KEY POINTS

  • Ten passengers of the Queen Mary 2 cruise ship tested positive for COVID-19
  • All ten disembarked in New York and were quarantined in local hotels
  • They can rejoin the cruise on Jan. 3 after isolation and upon receipt of a negative COVID-19 test

Ten passengers of a Cunard Line cruise ship that arrived at a harbor in Brooklyn, New York earlier this week will have to spend Christmas and New Year's Day isolated and quarantined after they tested positive for COVID-19.

The ten cases were detected following "routine testing" at the Queen Mary 2 cruise ship, which docked at the Big Apple Monday with 1,473 passengers on board, USA Today reported, citing a statement by Cunard Line director of public relations Jackie Chase.

It has been nearly two years since the ship last docked in New York City.

All ten passengers who tested positive disembarked in the city in line with Cunard Line’s protocols.

The other passengers — most of whom were from the United States and the United Kingdom — will stay onboard the ship and will be tested again "in the coming days," according to Chase.

The passengers who disembarked will be supported by Cunard Line's "CARE" team during their isolation in New York hotels. They can rejoin the Queen Mary 2 on Jan. 3 and return to England after isolation and upon receipt of a negative COVID-19 test.

No further details regarding the positive cases were disclosed.

All passengers for the Queen Mary 2, which is touted by Cunard Line as being the "greatest ocean liner in the world," had to be fully vaccinated and tested for COVID-19 before they boarded in Southampton in the U.K., a report by NBC 4 New York said.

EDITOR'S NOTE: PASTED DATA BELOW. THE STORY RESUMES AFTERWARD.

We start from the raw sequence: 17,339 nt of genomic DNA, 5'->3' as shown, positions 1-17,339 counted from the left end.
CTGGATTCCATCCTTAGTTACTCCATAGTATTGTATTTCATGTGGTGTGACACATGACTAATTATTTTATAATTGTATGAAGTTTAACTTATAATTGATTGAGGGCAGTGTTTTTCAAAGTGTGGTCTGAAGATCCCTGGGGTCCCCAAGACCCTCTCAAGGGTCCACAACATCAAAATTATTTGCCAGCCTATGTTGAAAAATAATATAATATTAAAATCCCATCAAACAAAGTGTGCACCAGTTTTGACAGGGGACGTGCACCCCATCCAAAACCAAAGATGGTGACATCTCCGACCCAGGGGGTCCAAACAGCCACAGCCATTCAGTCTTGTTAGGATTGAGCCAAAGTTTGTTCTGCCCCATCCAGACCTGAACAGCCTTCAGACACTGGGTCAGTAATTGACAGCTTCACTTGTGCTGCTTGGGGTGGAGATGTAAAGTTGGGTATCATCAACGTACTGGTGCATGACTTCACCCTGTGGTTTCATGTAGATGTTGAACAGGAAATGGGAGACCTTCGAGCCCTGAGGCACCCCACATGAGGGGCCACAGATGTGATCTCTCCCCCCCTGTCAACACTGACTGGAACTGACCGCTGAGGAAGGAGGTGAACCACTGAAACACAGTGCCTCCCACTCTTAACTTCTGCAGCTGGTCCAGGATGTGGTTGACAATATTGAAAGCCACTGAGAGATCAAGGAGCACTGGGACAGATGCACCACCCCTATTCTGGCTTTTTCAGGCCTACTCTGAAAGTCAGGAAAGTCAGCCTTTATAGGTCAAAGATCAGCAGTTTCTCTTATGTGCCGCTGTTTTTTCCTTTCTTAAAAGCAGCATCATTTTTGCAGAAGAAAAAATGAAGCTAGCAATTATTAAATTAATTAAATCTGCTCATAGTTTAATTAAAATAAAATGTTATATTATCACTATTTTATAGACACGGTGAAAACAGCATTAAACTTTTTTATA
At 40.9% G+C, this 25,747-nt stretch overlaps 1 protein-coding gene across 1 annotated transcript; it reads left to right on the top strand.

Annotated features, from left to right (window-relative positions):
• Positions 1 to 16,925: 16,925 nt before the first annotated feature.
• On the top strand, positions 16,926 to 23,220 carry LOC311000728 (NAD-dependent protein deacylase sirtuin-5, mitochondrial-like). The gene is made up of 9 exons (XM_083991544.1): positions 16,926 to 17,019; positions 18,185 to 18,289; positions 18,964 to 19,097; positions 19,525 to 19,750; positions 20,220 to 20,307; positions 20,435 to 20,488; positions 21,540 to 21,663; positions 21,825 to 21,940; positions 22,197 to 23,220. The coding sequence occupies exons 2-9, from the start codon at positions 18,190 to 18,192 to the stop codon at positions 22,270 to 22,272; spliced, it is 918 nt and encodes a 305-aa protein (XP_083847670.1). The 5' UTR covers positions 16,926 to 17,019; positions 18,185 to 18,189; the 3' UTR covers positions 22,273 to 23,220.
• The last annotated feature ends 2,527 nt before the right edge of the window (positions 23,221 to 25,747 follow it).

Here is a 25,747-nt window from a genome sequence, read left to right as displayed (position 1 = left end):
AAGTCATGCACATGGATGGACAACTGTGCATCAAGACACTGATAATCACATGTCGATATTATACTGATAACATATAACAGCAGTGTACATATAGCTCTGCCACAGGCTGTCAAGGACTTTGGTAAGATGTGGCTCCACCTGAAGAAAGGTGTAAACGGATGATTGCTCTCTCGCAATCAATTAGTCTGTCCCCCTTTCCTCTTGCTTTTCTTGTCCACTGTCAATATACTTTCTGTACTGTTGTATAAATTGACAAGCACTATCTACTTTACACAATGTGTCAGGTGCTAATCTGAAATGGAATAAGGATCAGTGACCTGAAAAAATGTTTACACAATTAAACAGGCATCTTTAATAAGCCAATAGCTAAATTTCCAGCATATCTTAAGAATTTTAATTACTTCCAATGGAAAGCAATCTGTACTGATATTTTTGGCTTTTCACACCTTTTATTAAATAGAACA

It was unclear if the protocol applied to the ship's crew members as well.

The ship began its journey on Dec. 13 and was scheduled to set sail to the Caribbean by Wednesday. It would then return to New York City on Jan. 3 before going back to the U.K.

A similar incident happened to a Royal Caribbean cruise ship that returned to port in Florida on Saturday when 48 of its passengers and crew members tested positive for COVID-19.

The four dozen cases aboard the Symphony of the Seas immediately went into quarantine after they tested positive. Among the 48, 98% were fully vaccinated. All the cases were asymptomatic or had "mild symptoms," according to Royal Caribbean.

Six people who tested positive disembarked the ship mid-voyage and were transported home, while the other guests received assistance upon the ship's arrival at Port Miami on Saturday.

The Symphony of the Seas, the world's biggest cruise ship, set sail on Dec. 11 and embarked on its seven-night Caribbean trip with 6,091 passengers — 95% of whom were fully vaccinated.

Travelers over the age of 12 were required to be fully vaccinated against COVID-19 and had to test negative before boarding the ship. Children who were not vaccinated had to provide a negative PCR before to sailing and also test negative at the terminal before boarding.

The United States has reported a total of 51,272,861 COVID-19 cases and 810,045 deaths, according to data provided by Johns Hopkins University.

vaccination-2722937_1920 Representation. All passengers for the Queen Mary 2, which is touted by Cunard Line as being the "greatest ocean liner in the world," had to be fully vaccinated and tested for COVID-19 before they boarded the ship and set sail from the U.K. on Dec. 13. Photo: Pixabay